Attorney General's memorandum dated March 26, 1979 (Appendix III), and is contingent upon approval of CRM's budget request for the fiscal years covered

by the implementation plan.

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FY 1979 - Establish seven offices covering 21 Federal districts

and link the 16 pre-existing specialized prosecution units in other

OUSAs with the program;

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•FY 1980 - Place ECE Specialists in an additional 12 units;
FY 1981 Locate ECE Specialists in an additional five units;
FY 1982 Add a second Specialist, as resources become available,
to cover all districts within a Specialist's region while working

through their unit district.

Although the total number of units has been expanded to 30, there has been

very little modification in the first two phases of the implementation plan. The following chart shows the establishment of ECE units during FY 1979 and FY 1980, and the location of the 18 existing units and 12 proposed units are illustrated on the map on page 101 (Appendix IV).

CHART I
DATE ECONOMIC CRIME ENFORCEMENT SPECIALIST
ASSIGNED TO AN ECONOMIC CRIME ENFORCEMENT UNIT

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February

October *** October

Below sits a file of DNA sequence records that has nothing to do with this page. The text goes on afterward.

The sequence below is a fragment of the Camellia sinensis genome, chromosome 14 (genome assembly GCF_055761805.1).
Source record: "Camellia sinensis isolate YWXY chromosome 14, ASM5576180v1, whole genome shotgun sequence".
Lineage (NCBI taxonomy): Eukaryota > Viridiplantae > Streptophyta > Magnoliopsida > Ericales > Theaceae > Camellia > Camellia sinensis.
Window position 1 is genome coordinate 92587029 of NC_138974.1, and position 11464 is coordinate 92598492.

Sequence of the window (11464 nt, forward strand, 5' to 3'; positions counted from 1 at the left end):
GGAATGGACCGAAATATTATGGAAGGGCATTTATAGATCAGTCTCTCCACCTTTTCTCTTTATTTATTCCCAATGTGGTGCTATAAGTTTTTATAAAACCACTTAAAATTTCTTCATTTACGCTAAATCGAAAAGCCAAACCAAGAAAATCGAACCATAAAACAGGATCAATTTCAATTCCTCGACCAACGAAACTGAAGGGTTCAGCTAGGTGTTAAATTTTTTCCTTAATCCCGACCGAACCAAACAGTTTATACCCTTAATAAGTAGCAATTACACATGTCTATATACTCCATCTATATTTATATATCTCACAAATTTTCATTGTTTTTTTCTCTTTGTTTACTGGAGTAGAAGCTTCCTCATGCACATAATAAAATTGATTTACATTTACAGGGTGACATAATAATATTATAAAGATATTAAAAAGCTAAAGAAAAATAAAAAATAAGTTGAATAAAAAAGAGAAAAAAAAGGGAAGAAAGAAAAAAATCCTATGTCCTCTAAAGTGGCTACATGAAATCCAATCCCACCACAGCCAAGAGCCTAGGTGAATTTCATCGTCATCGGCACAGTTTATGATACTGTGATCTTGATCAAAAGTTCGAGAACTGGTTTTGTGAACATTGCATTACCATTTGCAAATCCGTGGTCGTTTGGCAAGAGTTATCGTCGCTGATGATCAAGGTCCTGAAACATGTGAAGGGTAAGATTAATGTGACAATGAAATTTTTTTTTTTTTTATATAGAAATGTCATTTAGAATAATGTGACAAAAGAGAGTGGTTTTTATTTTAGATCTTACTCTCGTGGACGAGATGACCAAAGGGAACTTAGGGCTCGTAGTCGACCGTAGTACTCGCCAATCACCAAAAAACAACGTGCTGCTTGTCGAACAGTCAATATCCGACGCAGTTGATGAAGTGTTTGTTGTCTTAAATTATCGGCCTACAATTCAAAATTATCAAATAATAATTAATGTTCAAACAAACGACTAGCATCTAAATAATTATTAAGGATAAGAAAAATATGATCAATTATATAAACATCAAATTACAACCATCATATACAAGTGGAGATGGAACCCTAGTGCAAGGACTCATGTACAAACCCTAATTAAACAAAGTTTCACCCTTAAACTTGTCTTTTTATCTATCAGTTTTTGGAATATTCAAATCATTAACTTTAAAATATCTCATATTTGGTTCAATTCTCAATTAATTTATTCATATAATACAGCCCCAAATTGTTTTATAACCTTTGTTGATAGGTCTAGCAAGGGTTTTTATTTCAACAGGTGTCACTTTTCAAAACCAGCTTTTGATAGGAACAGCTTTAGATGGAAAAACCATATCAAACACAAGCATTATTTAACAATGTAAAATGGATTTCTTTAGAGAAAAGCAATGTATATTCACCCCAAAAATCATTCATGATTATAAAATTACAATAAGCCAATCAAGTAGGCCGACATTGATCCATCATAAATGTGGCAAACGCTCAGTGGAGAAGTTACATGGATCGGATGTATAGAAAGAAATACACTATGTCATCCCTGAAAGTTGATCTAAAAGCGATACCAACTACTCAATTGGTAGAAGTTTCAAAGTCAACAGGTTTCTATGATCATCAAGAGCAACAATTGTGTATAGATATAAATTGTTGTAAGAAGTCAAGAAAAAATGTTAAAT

1979 - ECE Program Established 1980 - Report of the Implementation Study of the ECE Program 1982 - Expected Completion Date for Establishing all 30 ECE Units

CHAPTER I
RATIONALE OF THE ECONOMIC CRIME ENFORCEMENT PROGRAM

OBSTACLES TO EFFECTIVE WHITE-COLLAR CRIME ENFORCEMENT

The ECE program was developed as a strategy to combat white-collar criminal activities, which have a deleterious effect upon the nation's economy and upon the general public good. The concept of the program, its organizational

structure, staffing, operational framework, goals and objectives are designed

to address major obstacles to effective economic crime enforcement.

The

nature and extent of these obstacles illuminate the difficulties experienced in combatting white-collar crime, and the necessity for cohesive enforcement efforts; at the same time, they distinguish white-collar crime from other

areas of criminal activity, e.g., narcotics or organized crime. These

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The general public's and victims' attitudes toward white-collar crime;
The characteristics of the Federal investigative system, the multi-

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plicity of agencies and their relationships to one another;

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The characteristics of the Federal prosecutive system, and its

relationship to the investigative agencies;

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The State and local prosecutive and investigative agencies' relationship to the Federal enforcement system, including problems of concurrent

jurisdiction; and

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The sanctions available and/or imposed against the white-collar criminal.

To provide an effective strategy for attacking white-collar crime, it should be

recognized that these obstacles, their attendant problems, and the enforcement